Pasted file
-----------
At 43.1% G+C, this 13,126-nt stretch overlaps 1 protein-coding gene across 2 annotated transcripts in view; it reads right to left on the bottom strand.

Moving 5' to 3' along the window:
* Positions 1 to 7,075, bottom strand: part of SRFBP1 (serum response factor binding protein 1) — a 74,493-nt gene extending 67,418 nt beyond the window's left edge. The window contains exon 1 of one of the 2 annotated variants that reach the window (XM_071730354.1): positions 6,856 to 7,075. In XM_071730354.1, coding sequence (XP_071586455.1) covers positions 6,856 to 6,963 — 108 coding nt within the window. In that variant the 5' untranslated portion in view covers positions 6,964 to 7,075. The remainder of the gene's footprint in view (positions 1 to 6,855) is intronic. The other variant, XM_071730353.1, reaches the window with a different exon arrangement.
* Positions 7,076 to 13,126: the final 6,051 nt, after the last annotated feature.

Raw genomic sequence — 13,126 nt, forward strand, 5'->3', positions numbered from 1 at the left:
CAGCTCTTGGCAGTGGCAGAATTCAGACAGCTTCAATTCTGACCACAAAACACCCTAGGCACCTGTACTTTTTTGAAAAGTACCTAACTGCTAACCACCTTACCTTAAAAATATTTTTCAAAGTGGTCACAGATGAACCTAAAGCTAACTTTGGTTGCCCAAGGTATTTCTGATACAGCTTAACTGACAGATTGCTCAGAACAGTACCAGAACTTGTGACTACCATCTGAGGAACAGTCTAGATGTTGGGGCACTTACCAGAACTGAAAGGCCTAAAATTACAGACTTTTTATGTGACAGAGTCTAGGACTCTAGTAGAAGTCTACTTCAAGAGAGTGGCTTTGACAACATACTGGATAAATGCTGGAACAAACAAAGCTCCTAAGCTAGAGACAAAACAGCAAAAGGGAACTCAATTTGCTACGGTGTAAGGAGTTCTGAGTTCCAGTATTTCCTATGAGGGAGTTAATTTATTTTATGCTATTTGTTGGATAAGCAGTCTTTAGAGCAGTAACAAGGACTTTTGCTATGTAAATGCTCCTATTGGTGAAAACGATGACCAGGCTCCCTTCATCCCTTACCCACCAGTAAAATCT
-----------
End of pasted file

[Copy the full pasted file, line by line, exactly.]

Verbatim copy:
At 43.1% G+C, this 13,126-nt stretch overlaps 1 protein-coding gene across 2 annotated transcripts in view; it reads right to left on the bottom strand.

Moving 5' to 3' along the window:
* Positions 1 to 7,075, bottom strand: part of SRFBP1 (serum response factor binding protein 1) — a 74,493-nt gene extending 67,418 nt beyond the window's left edge. The window contains exon 1 of one of the 2 annotated variants that reach the window (XM_071730354.1): positions 6,856 to 7,075. In XM_071730354.1, coding sequence (XP_071586455.1) covers positions 6,856 to 6,963 — 108 coding nt within the window. In that variant the 5' untranslated portion in view covers positions 6,964 to 7,075. The remainder of the gene's footprint in view (positions 1 to 6,855) is intronic. The other variant, XM_071730353.1, reaches the window with a different exon arrangement.
* Positions 7,076 to 13,126: the final 6,051 nt, after the last annotated feature.

Raw genomic sequence — 13,126 nt, forward strand, 5'->3', positions numbered from 1 at the left:
CAGCTCTTGGCAGTGGCAGAATTCAGACAGCTTCAATTCTGACCACAAAACACCCTAGGCACCTGTACTTTTTTGAAAAGTACCTAACTGCTAACCACCTTACCTTAAAAATATTTTTCAAAGTGGTCACAGATGAACCTAAAGCTAACTTTGGTTGCCCAAGGTATTTCTGATACAGCTTAACTGACAGATTGCTCAGAACAGTACCAGAACTTGTGACTACCATCTGAGGAACAGTCTAGATGTTGGGGCACTTACCAGAACTGAAAGGCCTAAAATTACAGACTTTTTATGTGACAGAGTCTAGGACTCTAGTAGAAGTCTACTTCAAGAGAGTGGCTTTGACAACATACTGGATAAATGCTGGAACAAACAAAGCTCCTAAGCTAGAGACAAAACAGCAAAAGGGAACTCAATTTGCTACGGTGTAAGGAGTTCTGAGTTCCAGTATTTCCTATGAGGGAGTTAATTTATTTTATGCTATTTGTTGGATAAGCAGTCTTTAGAGCAGTAACAAGGACTTTTGCTATGTAAATGCTCCTATTGGTGAAAACGATGACCAGGCTCCCTTCATCCCTTACCCACCAGTAAAATCT